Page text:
Within Rocky Fork lies a significant historic site, less than a mile from the parking area, near the confluence of Rocky Fork Creek and Flint Creek, where several old farm fields are now. In January of 1789, during the short-lived State of Franklin movement, John Sevier lead a militia to attack a group of Native Americans camped there for the winter. The camp was destroyed, 145 natives were killed and buried there, and the rest escaped or were taken captive in what was one of many military engagements between Sevier’s militia and natives in what we know as the Chickamauga Wars.
After moving to the area, I heard numerous versions of this story, most of which included an Indian village being wiped out by soldiers with a Gatling gun. The site was neither a village nor wiped out using a Gatling gun, which was not invented until the early 1860s. I have combed through history books and libraries attempting to learn the true story, and with the help of historians Lamar Marshall and Chuck Hamilton, give you here the best version I can.
Prior to the revolutionary war, an agreed-upon line existed basically running along the crest of the mountains, visible to the east from Rocky Fork. Settlers from the colonies to the east were not to cross the mountains into Indian territory. In the aftermath of the war the state of North Carolina was extended west all the way to the Mississippi River. These new lands of the state were wild, sparsely inhabited, and the long-time home of the Cherokee, Creek, and other Native American groups. The loyalty of these native groups was divided since the French, English, and Spanish had been present there, befriended the Indians through trade, and sought their help to check western expansion of the colonies. White settlers from the east now spread across the mountains into land only recently claimed by the new United States of America and the infrastructure of government and military protection did not yet exist.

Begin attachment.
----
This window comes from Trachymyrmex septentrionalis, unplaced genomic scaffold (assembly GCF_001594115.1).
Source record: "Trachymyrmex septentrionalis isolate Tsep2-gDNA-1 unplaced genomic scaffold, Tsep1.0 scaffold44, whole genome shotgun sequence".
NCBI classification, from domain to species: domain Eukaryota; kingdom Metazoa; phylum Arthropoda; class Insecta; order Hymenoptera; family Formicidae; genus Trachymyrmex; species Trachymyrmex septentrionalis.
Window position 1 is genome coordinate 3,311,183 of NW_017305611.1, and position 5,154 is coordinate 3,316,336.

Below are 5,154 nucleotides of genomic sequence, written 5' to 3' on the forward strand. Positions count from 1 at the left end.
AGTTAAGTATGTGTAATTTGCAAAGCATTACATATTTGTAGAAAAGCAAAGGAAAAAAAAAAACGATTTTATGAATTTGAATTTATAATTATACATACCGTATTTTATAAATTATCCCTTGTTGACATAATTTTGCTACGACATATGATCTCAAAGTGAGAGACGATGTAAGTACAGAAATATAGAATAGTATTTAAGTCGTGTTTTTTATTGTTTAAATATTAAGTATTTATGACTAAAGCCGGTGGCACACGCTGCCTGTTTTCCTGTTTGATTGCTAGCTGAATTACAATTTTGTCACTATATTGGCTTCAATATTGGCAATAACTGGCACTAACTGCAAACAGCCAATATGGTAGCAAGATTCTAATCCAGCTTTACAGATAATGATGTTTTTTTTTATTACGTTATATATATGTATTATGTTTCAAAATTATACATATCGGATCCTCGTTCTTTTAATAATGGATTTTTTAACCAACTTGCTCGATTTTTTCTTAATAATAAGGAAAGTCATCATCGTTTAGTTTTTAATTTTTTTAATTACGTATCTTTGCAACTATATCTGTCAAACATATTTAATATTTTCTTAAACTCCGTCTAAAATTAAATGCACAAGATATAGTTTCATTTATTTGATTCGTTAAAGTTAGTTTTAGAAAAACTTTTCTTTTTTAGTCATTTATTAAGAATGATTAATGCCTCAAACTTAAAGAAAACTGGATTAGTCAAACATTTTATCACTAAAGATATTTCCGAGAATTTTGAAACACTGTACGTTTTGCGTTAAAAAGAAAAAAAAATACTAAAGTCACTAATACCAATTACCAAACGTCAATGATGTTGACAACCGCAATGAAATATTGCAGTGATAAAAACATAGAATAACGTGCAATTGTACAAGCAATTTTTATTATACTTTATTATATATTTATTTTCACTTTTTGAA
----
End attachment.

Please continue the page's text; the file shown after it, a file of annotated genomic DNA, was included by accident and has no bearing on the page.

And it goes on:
The newly enlarged state of North Carolina, in an effort to rid itself of debt to the federal government due to the war effort, ceded the new lands back to the government to be used to form a new state, then rescinded the cession, and later ceded the lands again, for good. Amidst the confusion, the State of Franklin movement began, in which Sevier along with a number of others declared their own state and formed their own militia to protect themselves where North Carolina could not or would not. The State of Franklin movement only lasted four years. The state of North Carolina never recognized Franklin as legitimate and the movement dissolved; loyalty remained with North Carolina. The lands to the west first became The Territory South of the Ohio, and a few years later became the new state of Tennessee and Sevier its first governor.
The native groups were divided themselves with many realizing the futility in resisting the overwhelming surge of white settlers and choosing to move on or assimilate, and others wishing to stand and fight for their homelands despite the unlikeliness of success. Those continuing to resist followed leaders like Dragging Canoe, Bloody Fellow, Old Tassell, Kitegisky, Glass, Little Owl and John Watts, and early in the resistance camped on Chickamauga Creek near current day Chattanooga, TN. These resistance warriors became known as Chickamauga for the name of the creek and were not a separate tribe.